Some clay minerals are listed below. Indicate the environment (e.g., weathering, diagenesis, hydrothermal alteration) in which it likely formed, and a possible precursor mineral.
|Mineral||Likely Environment of Formation and Possible Precursor|
Exercise answers are provided Appendix 2.
Properties of Clay Minerals
It is worthwhile to understand some of the properties of clay minerals, as they have important implications for many aspects of environmental geology. They play a role in a great variety of processes, from soil chemistry to the causes and effects of earthquakes, to the permeability of rocks. Some of their important properties are as follows:
They are soft and weak, primarily because of the weak bonds between sheets and the resulting tendency for the sheets to slide past each other under stress. Talc is number 1 on the Mohs scale, and most other clay minerals are similarly soft. The weakness of clay minerals has implications for slope failure (as noted above) because clay bearing rocks also tend to be weak, and also for earthquakes, because a plate boundary with clay-rich rocks is likely to slide smoothly, and so less likely to stick and cause large earthquakes.
Most clays are malleable when wet—also because of weak inter-layer bonds—and so can easily be formed into useful shapes for artistic, domestic, industrial and scientific purposes.
Clay minerals are crystals like other minerals, but they typically only form as very small crystals, so clay deposits are almost universally fine grained. Although a body of clay has significant porosity, the pores are extremely small and most of the water within them is close enough to a grain boundary to be held tightly by surface tension, making a clay deposit significantly impermeable. This has implications for groundwater flow (Chapter 11) and for waste disposal (Chapter 13).
The tetrahedra and octahedra that make up clay minerals have negatively charged ions (anions) on their outsides (either O2- or OH–) making the surfaces of the individual layers negatively charged, and therefore attractive to positively charged ions (cations) in solution. Most metals exist as cations and many organic pollutants have positive charges, and so clay minerals are efficient scavengers of environmental pollutants, and can be used as barriers to prevent dispersal of contaminants and also in environmental rehabilitation projects. Different clays have different capacities to absorb cations (known as “cation exchange capacity”), and some of these are listed in Table 10.5. Smectite has a much higher cation exchange capacity than other clays because cations can get onto the sites in between the molecular layers within a crystal, as opposed to just the outside surfaces of the crystals.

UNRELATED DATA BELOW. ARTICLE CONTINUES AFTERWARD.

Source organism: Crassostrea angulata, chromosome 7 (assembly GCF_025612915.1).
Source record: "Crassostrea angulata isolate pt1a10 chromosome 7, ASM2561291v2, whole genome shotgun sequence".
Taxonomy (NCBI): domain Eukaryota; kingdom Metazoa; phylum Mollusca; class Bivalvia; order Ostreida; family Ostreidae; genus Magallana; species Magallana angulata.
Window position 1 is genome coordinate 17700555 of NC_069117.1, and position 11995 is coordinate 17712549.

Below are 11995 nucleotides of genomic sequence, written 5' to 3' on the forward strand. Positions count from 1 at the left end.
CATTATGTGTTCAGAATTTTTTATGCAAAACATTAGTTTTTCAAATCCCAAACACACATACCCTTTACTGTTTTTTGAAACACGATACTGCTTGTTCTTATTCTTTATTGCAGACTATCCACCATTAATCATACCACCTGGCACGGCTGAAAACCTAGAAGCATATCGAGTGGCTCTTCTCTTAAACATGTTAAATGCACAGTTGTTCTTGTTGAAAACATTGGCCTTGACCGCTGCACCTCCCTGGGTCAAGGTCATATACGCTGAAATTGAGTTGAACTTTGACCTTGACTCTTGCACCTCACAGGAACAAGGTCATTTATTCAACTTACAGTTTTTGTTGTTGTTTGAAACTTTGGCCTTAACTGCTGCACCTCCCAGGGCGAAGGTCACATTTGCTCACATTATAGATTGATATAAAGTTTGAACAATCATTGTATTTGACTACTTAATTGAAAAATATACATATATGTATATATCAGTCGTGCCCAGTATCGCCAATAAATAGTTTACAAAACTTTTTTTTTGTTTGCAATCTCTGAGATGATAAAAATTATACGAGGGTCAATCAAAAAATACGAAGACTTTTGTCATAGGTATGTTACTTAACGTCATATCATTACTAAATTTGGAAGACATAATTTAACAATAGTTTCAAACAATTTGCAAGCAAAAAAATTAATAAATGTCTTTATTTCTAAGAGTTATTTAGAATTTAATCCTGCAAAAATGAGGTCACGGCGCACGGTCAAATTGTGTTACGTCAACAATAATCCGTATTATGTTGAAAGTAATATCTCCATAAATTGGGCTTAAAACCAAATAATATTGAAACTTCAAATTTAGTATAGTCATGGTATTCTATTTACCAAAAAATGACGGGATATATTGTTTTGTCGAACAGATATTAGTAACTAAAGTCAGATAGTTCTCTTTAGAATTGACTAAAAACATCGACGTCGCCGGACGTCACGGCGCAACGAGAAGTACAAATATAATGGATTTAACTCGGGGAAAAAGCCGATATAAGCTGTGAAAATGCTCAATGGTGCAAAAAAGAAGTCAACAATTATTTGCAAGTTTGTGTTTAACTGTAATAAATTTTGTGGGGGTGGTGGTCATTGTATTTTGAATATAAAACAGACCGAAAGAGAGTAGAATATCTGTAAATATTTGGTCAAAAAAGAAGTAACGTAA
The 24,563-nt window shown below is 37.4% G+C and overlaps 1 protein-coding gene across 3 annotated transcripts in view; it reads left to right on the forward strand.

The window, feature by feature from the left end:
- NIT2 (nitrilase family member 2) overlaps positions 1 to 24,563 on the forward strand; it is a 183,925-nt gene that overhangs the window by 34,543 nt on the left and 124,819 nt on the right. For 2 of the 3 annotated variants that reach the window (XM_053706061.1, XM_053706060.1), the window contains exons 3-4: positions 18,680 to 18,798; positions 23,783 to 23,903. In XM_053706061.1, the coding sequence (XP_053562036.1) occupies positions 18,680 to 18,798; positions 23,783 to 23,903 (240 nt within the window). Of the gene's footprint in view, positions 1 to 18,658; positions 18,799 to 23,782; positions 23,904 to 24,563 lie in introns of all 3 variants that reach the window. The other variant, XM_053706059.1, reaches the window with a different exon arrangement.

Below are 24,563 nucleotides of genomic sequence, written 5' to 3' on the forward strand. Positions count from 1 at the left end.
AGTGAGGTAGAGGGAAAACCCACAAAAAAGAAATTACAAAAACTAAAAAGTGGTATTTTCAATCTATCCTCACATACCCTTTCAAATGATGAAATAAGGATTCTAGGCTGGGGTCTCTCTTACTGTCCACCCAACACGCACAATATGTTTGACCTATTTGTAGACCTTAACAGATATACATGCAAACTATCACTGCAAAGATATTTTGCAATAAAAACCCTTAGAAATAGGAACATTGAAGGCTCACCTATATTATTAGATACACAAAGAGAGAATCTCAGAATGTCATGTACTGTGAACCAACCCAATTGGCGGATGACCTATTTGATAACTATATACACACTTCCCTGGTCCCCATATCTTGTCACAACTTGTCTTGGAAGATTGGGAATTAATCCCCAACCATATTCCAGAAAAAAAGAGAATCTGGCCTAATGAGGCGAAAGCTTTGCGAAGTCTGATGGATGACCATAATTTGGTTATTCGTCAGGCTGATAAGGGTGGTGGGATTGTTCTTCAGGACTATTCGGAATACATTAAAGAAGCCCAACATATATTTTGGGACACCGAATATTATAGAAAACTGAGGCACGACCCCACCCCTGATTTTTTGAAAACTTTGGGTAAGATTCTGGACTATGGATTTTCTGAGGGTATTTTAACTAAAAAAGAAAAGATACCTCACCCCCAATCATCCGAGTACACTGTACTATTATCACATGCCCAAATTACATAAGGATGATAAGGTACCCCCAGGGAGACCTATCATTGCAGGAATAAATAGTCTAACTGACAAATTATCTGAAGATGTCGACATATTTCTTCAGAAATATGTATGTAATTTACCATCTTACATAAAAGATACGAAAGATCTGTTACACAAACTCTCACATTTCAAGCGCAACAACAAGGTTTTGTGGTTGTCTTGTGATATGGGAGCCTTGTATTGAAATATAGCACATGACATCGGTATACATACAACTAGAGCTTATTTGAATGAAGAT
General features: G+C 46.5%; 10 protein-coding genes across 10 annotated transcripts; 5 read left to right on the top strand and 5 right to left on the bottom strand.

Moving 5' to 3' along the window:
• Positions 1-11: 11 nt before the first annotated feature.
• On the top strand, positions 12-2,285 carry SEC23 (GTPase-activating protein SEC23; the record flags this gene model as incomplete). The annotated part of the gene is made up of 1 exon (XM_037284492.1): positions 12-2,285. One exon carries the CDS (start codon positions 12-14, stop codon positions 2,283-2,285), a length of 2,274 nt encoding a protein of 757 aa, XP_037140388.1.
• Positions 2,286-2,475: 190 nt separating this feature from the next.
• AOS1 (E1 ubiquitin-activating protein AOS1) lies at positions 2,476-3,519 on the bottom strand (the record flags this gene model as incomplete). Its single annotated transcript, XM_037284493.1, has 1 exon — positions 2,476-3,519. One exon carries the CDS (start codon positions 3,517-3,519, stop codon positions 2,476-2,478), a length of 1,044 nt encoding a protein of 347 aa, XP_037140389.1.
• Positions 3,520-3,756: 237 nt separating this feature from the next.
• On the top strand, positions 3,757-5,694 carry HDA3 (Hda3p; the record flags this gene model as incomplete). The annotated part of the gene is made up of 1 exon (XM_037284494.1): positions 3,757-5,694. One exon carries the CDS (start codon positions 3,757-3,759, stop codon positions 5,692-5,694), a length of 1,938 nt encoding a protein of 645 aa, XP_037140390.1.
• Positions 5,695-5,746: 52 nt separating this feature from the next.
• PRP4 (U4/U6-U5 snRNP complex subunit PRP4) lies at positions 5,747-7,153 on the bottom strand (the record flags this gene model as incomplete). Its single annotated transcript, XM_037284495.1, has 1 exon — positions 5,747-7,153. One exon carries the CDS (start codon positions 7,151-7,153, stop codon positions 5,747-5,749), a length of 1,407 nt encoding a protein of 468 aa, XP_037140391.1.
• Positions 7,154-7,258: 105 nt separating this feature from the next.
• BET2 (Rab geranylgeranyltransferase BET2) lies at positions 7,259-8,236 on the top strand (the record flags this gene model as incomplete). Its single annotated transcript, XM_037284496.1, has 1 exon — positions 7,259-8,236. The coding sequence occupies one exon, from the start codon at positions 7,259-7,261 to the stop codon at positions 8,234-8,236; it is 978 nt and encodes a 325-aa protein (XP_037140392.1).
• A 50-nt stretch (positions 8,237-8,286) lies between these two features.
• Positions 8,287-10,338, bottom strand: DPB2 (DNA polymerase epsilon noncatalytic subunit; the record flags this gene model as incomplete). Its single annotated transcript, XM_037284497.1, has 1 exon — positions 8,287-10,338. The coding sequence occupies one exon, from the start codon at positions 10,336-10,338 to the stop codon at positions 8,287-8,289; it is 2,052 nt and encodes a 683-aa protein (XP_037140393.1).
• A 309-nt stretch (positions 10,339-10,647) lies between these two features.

|–||Effective Surface Area in m2/g||–||Cation Exchange Capacity|
|Kaolin||0||15||1 to 10|
|Illite||5||15||10 to 40|
|Smectite||750||50||80 to 150|
The smectite clays have a 2:1 structure similar to that of illite (Figure 10.4.3) but the interlayer cations are typically either sodium, calcium or magnesium (instead of potassium). This means that the layers are a little further apart than in illite, and for that reason smectites have a unique ability to absorb water molecules in the interlayer sites. This is especially true for sodium smectites, which can absorb up to 18 layers of water in between the sheets, and thereby will expand or swell dramatically when wet. Some swelling clay is shown on Figure 10.5.8. The clay is present within a depression and was wet. On drying it shrank in the typical mudcrack pattern. Swelling clays have a number of important industrial and domestic uses, but they also have some serious geological implications. A swollen wet smectite is even weaker than a dry one, so can weaken slopes significantly, and bodies of swollen clay can distort the materials around them, also potentially contributing to slope failure or problems for building or road foundations.